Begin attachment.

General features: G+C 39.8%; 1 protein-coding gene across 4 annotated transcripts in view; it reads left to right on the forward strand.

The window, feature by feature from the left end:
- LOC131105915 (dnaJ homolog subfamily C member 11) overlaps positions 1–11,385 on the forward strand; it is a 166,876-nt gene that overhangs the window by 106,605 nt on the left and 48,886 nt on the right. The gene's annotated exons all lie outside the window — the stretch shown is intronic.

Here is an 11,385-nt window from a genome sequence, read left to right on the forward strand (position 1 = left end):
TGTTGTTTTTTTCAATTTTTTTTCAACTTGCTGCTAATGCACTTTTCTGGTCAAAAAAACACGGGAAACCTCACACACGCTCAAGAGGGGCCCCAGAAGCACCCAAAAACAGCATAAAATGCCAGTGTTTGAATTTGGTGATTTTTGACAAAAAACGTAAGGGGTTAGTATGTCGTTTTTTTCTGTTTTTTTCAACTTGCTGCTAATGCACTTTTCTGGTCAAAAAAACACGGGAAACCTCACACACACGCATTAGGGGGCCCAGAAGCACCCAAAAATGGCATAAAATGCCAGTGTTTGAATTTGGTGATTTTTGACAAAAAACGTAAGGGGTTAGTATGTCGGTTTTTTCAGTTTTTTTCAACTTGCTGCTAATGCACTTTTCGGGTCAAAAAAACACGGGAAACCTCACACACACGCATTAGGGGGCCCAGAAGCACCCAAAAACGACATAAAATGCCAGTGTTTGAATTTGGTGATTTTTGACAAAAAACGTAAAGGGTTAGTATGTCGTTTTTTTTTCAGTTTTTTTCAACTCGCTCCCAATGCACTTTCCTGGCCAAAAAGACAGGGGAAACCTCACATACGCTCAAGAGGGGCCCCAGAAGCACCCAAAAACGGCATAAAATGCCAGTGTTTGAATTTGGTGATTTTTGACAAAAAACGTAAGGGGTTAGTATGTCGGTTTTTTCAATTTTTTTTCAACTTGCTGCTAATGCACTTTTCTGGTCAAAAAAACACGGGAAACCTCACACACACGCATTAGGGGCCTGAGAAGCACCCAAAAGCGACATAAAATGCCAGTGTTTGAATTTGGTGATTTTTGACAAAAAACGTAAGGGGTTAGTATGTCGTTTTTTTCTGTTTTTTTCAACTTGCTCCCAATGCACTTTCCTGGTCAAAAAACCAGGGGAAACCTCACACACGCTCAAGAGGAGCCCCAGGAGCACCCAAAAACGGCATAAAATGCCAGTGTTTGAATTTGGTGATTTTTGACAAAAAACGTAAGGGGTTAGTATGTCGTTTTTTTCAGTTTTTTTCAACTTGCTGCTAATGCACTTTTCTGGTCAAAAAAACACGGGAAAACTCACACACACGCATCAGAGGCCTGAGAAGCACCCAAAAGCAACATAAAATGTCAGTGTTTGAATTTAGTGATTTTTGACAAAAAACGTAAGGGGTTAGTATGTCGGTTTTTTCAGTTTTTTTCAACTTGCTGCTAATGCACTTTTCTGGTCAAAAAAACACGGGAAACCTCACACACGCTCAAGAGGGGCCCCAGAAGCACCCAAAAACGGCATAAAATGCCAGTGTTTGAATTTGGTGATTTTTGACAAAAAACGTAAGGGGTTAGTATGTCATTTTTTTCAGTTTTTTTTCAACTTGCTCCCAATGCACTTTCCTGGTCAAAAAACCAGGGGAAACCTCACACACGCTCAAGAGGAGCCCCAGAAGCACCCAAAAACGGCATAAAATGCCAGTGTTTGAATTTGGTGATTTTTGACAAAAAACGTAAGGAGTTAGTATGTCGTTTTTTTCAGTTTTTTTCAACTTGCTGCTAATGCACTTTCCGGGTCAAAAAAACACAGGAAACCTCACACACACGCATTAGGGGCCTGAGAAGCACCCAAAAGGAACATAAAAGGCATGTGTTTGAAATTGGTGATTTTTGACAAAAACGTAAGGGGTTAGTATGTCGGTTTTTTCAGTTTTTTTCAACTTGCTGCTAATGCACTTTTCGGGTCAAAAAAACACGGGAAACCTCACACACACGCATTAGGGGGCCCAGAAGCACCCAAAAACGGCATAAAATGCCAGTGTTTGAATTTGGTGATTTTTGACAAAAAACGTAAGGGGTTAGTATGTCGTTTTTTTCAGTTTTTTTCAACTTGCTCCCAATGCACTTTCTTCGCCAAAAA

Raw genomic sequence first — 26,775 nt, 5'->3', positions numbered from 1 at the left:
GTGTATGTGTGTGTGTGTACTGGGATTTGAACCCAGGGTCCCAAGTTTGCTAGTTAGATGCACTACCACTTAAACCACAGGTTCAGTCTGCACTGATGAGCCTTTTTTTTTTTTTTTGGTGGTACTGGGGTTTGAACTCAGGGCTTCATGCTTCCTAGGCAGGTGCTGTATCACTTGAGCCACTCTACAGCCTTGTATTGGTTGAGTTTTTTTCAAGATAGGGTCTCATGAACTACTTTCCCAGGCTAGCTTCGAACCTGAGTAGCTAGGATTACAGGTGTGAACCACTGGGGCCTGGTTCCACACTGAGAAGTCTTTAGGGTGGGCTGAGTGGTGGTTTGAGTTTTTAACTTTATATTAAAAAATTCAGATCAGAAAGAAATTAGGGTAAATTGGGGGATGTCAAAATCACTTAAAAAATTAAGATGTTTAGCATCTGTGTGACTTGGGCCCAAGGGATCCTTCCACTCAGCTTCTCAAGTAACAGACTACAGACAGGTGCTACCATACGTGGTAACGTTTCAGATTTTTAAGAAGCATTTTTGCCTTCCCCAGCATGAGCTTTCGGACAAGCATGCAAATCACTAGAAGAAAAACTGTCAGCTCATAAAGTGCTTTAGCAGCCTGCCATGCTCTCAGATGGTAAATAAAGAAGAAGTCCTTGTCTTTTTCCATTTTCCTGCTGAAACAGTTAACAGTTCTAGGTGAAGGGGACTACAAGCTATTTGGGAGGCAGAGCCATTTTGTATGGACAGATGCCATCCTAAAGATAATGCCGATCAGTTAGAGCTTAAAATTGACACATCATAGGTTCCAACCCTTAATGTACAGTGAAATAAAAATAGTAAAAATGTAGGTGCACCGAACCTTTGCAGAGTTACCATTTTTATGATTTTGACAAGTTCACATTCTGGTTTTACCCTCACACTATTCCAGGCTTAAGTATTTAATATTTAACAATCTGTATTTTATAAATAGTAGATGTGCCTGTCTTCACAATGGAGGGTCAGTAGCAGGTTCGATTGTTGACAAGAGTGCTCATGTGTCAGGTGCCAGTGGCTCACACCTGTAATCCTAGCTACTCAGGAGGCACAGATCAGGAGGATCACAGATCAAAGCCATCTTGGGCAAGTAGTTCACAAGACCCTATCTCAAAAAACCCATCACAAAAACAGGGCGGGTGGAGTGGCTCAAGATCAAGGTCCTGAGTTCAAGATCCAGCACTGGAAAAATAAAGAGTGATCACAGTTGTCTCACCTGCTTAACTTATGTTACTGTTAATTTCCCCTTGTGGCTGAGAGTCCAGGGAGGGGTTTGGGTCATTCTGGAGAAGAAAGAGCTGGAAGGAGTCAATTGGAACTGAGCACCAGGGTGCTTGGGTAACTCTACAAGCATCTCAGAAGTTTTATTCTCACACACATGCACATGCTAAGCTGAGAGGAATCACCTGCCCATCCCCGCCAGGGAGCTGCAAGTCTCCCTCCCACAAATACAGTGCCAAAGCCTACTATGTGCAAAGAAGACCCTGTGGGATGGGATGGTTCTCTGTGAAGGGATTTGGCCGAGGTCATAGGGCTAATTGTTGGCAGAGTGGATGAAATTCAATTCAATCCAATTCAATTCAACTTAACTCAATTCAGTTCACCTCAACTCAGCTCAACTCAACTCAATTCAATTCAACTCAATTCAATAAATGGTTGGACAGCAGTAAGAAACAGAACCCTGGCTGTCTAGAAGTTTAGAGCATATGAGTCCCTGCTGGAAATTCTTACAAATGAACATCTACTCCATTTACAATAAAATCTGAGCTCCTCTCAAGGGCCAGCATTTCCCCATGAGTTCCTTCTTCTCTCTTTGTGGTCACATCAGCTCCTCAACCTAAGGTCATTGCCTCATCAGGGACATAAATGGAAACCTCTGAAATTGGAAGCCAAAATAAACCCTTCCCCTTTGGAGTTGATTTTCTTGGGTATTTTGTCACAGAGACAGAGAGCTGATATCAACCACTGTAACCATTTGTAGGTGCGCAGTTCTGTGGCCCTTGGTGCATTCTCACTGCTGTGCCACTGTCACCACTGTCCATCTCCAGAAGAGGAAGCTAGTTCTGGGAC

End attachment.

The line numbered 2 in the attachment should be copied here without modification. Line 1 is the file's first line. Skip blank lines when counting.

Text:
The window, feature by feature from the left end: